Happenings & Activities On Cedar Pond
Saturday, January 10, 2009
Lefse, Lefse, We Love Lefse!
Lefse is very much a part of my family's tradition. We usually had lefse for Christmas, and if we were lucky and Grandma was visiting, we would have it at other times. My mother loved lefse, as did us kids. Although Mom was a good cook, she rarely made lefse. She would ask her mother , Grandma Berg, to make it and send it via Greyhound Bus to our home. That still puzzles me! When Mom would pick up the lefse at the bus station, which was NOT close to home, she would give each of us girls 1 piece and then save the rest for herself. ???? I think that still bothers me a bit and I am not sure why. You can tell I love lefse. I HATE mashed potatoes, actually, pretty much all potato dishes, but I LOVE lefse. Lefse , pronounced lef-sa, is the Norwegian tortilla, kind of. Lefse is a family food, one my 1st generation Norwegian- American grandmother taught me to make. You need very little to make lefse. Shown above is the lefse rolling pin, with special ridges in it, the long flat stick for turning lefse on the griddle and lifting it, and the ingredients. Potatoes, flour, and a dab of shortening with a dash or two of salt. That is all.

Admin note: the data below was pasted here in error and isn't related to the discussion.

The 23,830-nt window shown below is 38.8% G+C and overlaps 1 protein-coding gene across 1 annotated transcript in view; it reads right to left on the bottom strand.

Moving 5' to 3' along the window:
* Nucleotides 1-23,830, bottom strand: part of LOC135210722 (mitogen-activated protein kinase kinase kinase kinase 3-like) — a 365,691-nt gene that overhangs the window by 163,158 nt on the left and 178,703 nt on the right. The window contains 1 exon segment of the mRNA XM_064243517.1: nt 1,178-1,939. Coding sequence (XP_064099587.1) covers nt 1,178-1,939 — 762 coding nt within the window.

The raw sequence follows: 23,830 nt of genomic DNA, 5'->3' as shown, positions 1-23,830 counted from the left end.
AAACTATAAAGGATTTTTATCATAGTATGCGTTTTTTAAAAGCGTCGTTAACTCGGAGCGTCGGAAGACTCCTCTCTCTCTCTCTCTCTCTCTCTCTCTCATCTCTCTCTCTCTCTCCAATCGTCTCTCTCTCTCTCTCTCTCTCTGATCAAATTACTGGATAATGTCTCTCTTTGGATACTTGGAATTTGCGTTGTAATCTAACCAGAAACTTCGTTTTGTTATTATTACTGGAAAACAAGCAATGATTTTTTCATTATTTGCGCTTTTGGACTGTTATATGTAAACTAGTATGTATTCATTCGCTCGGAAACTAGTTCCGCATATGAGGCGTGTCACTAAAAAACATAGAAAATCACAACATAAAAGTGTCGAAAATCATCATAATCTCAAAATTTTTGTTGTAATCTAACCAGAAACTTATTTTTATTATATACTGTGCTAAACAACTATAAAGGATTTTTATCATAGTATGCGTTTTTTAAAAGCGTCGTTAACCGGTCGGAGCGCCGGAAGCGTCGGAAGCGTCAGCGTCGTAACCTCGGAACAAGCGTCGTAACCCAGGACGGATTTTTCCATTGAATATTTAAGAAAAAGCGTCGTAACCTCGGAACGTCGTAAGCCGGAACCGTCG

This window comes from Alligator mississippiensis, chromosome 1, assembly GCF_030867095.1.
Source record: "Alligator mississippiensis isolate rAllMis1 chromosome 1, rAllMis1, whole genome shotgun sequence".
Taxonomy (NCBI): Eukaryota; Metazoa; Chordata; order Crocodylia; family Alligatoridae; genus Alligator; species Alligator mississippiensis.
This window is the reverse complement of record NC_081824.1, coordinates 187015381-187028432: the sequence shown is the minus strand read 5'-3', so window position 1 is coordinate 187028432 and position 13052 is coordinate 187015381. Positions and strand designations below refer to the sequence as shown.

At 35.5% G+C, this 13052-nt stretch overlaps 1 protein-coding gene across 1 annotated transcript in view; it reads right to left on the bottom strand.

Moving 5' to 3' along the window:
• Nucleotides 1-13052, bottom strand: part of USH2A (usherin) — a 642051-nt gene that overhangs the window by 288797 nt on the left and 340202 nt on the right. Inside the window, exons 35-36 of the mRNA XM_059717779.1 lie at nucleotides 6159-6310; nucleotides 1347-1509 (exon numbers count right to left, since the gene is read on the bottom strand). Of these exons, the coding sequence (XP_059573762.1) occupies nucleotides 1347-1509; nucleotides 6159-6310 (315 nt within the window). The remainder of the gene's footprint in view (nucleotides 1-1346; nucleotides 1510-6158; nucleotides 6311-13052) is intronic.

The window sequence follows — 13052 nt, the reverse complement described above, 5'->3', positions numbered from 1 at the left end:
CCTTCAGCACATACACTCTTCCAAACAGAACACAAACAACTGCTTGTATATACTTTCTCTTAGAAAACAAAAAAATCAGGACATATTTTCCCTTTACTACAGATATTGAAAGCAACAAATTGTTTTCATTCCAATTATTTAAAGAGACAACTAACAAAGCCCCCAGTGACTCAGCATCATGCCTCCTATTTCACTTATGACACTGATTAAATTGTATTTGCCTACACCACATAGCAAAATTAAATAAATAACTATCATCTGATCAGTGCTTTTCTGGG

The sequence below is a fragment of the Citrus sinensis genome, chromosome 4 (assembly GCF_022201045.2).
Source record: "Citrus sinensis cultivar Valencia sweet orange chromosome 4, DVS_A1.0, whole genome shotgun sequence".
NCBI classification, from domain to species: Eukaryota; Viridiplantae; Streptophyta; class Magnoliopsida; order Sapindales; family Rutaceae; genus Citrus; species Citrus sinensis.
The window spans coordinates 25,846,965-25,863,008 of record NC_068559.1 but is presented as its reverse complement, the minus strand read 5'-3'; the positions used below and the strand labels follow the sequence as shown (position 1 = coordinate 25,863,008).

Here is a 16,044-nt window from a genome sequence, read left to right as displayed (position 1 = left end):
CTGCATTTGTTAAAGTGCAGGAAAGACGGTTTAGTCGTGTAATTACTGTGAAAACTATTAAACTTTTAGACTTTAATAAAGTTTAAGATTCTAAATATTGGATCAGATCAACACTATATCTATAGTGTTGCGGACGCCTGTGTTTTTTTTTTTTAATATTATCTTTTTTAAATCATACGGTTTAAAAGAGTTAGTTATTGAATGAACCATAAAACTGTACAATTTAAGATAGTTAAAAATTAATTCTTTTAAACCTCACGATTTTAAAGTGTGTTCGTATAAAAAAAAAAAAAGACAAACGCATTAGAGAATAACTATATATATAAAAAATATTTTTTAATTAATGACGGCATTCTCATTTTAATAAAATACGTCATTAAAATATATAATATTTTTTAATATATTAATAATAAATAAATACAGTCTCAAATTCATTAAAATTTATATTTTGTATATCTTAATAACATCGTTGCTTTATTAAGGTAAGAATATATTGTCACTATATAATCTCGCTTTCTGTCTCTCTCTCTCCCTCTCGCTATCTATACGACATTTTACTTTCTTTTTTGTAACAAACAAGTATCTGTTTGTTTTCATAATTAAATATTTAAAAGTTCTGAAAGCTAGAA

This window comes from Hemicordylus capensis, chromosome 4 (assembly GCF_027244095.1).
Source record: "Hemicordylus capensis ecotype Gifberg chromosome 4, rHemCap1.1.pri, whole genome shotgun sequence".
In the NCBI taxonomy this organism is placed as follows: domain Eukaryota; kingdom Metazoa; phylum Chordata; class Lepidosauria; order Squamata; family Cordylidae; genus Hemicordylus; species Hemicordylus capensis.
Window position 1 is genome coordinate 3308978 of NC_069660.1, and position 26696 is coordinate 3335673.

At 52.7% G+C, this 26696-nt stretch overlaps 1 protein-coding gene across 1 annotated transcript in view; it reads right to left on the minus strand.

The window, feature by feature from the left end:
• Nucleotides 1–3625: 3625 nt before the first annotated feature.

The recipe: 2 cups riced potatoes, 1/2 tsp. salt, 1 Tablespoon shortening, 1 1/2 cups flour( more or less) Boil whole and with peels, enough potatoes to give you 2 cups riced potatoesWhen I can push a fork through the potatoes easily , they are done. I take them off the heat and drain them. While the potatoes cool a little I assemble the other needed items. I get out my potato ricer. Found especially in Scandinavian stores and IKEA! I also begin to heat the griddle for the lefse and have cooling racks on the counter with clean, cotton dishcloths on them for placing the lefse after it is cooked. Peel potatoes. The peeling comes right off after boiling. Rice the required amount of potato into a large bowl. ( above ) Add the shortening, salt, and half the flour, using your hands to do the mixing. This allows you to feel the dough and gauge the necessary flour and knead in the rest as needed while rolling the dough out. Note that too much flour will give you a hard and unpalatable lefse, the kind Norwegian jokes are told about! This ( above ) is what the dough looks like when it is ready for the lefse rolling pin. Shown above is the lefse stick, used for turning the dough during rolling out and also for lifting the lefse onto and out of the griddle. The griddle, pan, skillet, should be heating while you're rolling out the lefse. The size of my lefse is determined by the size of my cooking surface. I would love a large lefse griddle, but am willing to use my electric pancake griddle for the sake of saving a LOT of money. Shown below is the rolling out process. Flour the rolling pin and the rolling surface using ONLY as much as needed, turning frequently. When the dough is rolled out evenly I flip it onto the griddle with the lefse stick. I can cook 2 medium lefse circles on my hot and ungreased griddle and while they are cooking I roll out other pieces. Cook til the lefse is lightly browning and bubbling, then turn and do the same on the other side. When the lefse is cooked through I turn it onto the towels on the cooling racks. The coffee is brewing as the lefse is frying, the soft butter is near by as is the cinnamon and sugar mixture my Hubby requires. We have a few pieces while I cook up the rest of the lefse. When I was in high school my Grandma Berg visited us and taught me how to make lefse. I make lefse often enough and although it is a family tradition to have lefse as our Christmas morning breakfast , I also make it a few times throughout the year. I have taught my daughter and daughters-in-law how to make it and several other women in our community. Lefse is a very integral part of my childhood and growing up years, and I think my Grandma taking the time to teach me something so wonderful also adds to the family tradition and memory. We butter the lefse and you can put meat and cheese inside or cinnamon and sugar. Then it is rolled up and eaten!A Norwegian tortilla, but oh so much better to me. Hubby's family , also of Norwegian American descent, put butter and cinnamon and sugar on their lefse. My family put butter and cheese or meat on the lefse. I still prefer meat and cheese, he still prefers cinnamon and sugar, but he is the one in the family with a sweet tooth. Lefse can be a dessert or a main dish. Potatoes, flour, shortening ...very, very economical and basic. "Like lutefisk, lefse now serves as a badge of Norwegian ethnicity..." ,"Lefse was not available in stores during the 1940's and 1950's , when the custom of making it at home , handed down by oral tradition since pioneer days , began dying out.Suddenly Norwegian Americans were desperate to get it for the holidays, and , to respond to the demand, every town had at least one woman who became the local lefse maker. Like the itinerant bakers in Norway's preindustrial peasant society who traveled twice annually from farm to farm, the American lefse lady would cover three to five miles or maybe two different towns as she prepared the soft bread for the Thanksgiving and Christmas season." 'Keeping Christmas', by Kathleen Stokker ""When.....asked why lefse is important, a woman in Story City, Iowa, told him that lefse makes her remember former times in Norway "when things weren't always so good": Lefse is unique to our roots and more and more people are interested in their heritage. Lefse is a tradition, a thread running through our family." 'Keeping Christmas' Lefse is indeed a thread running through my family. I taught my daughter and my youngest son's wife how to make lefse, after I bought them a lefse rolling pin, lefse stick and potato ricer, and my son's wife makes lefse for him quite frequently. I plan on teaching my grandchildren how to make lefse and while so doing will tell them about their great-grandma Berg who taught me. And of course there is this, I LOVE to eat LEFSE! Blessings: family traditions, lefse, having a grandma like Grandma Berg